The risk of obesity according to parity level
Variables Parity
p for trend
0 (n = 1,431) 1 (n = 1,096) 2 (n = 3,710) 3 (n = 1,775) ≥4 (n = 2,069)
Obesity
Age (y)
 20-39
 n 1,224 558 988 221 35
 Model 1 1.00 (ref.) 1.29 (0.88-1.88) 1.22 (0.85-1.76) 1.71 (1.02-2.86) 5.99 (2.51-14.27) 0.004
 Model 2 1.00 (ref.) 0.85 (0.50-1.44) 0.77 (0.45-1.30) 0.97 (0.50-1.88) 2.94 (1.06-8.15) 0.400
 Model 3 1.00 (ref.) 0.83 (0.48-1.41) 0.74 (0.43-1.27) 0.93 (0.48-1.82) 2.82 (0.98-8.11) 0.470
40-64
 n 171 448 2,488 1,040 493
 Model 1 1.00 (ref.) 1.05 (0.64-1.72) 1.24 (0.82-1.89) 1.37 (0.87-2.17) 2.40 (1.50-3.84) <0.001
 Model 2 1.00 (ref.) 0.99 (0.60-1.63) 1.12 (0.72-1.73) 1.20 (0.75-1.93) 1.92 (1.18-3.12) <0.001
 Model 3 1.00 (ref.) 0.99 (0.60-1.62) 1.14 (0.73-1.75) 1.21 (0.76-1.94) 1.89 (1.16-3.06) <0.001
≥65
 n 36 90 234 514 1,541
 Model 1 1.00 (ref.) 0.92 (0.36-2.37) 0.82 (0.35-1.89) 1.08 (0.48-2.41) 1.09 (0.50-2.40) 0.220
 Model 2 1.00 (ref.) 0.89 (0.35-2.25) 0.84 (0.36-1.93) 1.00 (0.44-2.26) 1.06 (0.48-2.33) 0.300
 Model 3 1.00 (ref.) 0.87 (0.34-2.21) 0.81 (0.35-1.88) 0.99 (0.44-2.24) 1.06 (0.48-2.33) 0.230

ref., reference.

Values indicate odds ratio (95% confidence interval).

Model 1: adjusted for age; Model 2: adjusted for confounders in model 1 plus income, education, employment status, marital status, smoking, drinking, oral contraceptive use, and regular exercise; Model 3: adjusted for confounders in model 2 plus sleep duration.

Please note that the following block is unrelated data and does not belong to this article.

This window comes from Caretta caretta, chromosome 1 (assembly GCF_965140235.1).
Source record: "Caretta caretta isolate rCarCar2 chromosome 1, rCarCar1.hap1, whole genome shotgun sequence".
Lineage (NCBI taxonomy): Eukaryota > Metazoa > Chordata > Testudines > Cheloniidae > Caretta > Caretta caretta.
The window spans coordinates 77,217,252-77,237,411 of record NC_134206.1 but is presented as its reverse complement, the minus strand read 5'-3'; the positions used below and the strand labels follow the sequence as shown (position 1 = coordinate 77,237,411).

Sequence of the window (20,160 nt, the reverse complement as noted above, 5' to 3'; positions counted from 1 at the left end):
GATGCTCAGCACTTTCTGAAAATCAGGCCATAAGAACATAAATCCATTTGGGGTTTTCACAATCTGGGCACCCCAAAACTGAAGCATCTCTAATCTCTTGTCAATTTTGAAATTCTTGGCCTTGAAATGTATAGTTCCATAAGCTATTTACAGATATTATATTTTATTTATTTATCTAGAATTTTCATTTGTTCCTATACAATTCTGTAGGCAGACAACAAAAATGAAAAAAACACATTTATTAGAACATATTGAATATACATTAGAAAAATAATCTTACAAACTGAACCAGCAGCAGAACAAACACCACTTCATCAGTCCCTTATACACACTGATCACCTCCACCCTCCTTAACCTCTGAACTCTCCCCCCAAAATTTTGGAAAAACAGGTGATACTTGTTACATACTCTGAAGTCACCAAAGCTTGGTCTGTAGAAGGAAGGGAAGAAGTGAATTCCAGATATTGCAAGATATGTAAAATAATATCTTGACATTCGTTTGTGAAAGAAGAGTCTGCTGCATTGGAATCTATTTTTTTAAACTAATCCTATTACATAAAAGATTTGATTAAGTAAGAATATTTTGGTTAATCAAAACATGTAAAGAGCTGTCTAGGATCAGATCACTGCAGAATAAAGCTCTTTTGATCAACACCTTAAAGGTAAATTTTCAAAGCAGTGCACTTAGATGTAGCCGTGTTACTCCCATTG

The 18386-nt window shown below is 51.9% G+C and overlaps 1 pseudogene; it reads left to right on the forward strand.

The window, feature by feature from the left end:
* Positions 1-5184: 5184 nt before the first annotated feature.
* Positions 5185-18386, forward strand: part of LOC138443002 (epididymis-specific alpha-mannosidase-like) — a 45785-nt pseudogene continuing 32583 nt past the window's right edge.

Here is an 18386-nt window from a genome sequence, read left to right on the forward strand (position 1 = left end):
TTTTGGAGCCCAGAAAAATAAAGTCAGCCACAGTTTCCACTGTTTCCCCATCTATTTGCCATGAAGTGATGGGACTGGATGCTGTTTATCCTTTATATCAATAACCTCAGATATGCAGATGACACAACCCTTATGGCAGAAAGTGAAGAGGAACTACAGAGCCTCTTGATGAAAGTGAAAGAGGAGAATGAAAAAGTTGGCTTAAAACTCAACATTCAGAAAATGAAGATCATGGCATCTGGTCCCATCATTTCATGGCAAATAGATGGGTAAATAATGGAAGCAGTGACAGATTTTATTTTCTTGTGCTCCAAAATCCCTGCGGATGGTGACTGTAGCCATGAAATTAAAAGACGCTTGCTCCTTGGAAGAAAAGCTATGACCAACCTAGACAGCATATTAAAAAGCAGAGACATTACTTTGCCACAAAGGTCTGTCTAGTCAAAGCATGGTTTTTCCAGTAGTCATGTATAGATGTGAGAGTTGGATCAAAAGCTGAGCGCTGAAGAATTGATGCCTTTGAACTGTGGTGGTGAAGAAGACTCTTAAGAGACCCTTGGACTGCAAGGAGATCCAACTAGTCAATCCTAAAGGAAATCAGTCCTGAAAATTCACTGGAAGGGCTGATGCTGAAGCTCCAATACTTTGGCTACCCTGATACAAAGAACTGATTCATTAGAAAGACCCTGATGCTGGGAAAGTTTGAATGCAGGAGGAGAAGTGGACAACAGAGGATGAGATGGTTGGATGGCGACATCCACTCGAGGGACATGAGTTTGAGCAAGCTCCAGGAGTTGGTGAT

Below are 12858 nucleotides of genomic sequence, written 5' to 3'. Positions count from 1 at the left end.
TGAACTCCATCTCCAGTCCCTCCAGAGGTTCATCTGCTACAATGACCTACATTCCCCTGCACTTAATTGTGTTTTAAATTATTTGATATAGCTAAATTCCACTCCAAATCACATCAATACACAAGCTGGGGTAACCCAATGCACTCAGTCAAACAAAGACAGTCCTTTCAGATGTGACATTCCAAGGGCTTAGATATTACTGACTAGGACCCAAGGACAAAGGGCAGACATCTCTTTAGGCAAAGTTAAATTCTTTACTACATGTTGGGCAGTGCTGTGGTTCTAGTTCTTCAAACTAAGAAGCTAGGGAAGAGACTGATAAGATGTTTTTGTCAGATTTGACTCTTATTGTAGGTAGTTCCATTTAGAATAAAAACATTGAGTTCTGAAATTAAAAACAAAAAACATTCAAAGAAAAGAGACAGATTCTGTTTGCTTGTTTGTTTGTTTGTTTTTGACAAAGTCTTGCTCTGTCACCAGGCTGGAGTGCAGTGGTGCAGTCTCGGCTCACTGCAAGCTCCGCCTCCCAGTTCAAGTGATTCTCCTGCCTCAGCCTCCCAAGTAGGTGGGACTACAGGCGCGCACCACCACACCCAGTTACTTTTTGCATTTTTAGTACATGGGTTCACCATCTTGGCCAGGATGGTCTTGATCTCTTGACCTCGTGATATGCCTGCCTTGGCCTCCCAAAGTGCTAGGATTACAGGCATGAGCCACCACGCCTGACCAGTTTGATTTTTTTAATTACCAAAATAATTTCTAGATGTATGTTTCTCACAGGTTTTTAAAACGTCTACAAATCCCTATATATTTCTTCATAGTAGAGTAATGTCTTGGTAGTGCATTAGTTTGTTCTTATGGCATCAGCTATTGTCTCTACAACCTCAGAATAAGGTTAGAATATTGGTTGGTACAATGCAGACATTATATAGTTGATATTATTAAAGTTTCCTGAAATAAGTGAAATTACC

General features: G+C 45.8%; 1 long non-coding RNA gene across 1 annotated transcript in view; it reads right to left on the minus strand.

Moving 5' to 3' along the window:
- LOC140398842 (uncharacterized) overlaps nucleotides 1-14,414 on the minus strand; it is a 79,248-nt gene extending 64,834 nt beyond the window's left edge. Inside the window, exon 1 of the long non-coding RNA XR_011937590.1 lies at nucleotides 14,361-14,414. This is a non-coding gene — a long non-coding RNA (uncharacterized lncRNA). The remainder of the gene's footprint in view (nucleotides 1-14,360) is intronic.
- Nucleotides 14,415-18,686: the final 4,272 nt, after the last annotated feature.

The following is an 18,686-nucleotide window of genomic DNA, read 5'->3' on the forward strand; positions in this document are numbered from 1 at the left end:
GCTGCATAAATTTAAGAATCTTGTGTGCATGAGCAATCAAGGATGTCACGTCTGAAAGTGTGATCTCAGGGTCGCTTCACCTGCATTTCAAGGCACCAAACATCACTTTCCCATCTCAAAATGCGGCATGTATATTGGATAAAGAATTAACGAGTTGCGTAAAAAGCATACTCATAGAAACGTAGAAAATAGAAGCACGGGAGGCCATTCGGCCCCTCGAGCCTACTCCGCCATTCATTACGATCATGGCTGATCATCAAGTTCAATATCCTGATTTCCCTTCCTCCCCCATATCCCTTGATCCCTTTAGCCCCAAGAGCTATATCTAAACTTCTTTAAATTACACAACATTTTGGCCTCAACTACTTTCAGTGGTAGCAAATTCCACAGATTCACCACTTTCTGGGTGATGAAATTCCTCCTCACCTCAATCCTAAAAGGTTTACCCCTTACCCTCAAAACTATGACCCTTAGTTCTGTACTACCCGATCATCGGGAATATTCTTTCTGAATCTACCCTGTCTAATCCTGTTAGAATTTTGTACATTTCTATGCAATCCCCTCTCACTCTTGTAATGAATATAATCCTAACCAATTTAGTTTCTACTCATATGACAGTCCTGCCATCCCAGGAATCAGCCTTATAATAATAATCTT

Figure 1
The mean values of sleep duration and obesity according to parity. (A) sleep duration (p for trend in age 20-39: 0.001, 40-64: 0.002, .65: 0.40), (B) the prevalence of obesity (p for trend in age 20-39: <0.001, 40-64: <0.001, ≥65: 0.98). Error bars indicate SE.
jhis-46-2-196f1.jpg
Increased one parity led to a decrease in sleep duration by 10 and 6 minutes in women aged 20 to 39 years and 40 to 64 years, respectively (age group 1 [β]: −0.170±0.050, p <0.001; age group 2 [β]: −0.093±0.027, p <0.001] (Table 4). The risk of obesity was also significantly increased 9% to 18% when one parity increased in women aged above 40 years (age group 2 [OR]: 1.18 [1.09–1.28], p <0.001; age group 3 [OR]: 1.09 [1.02–1.16], p =0.010).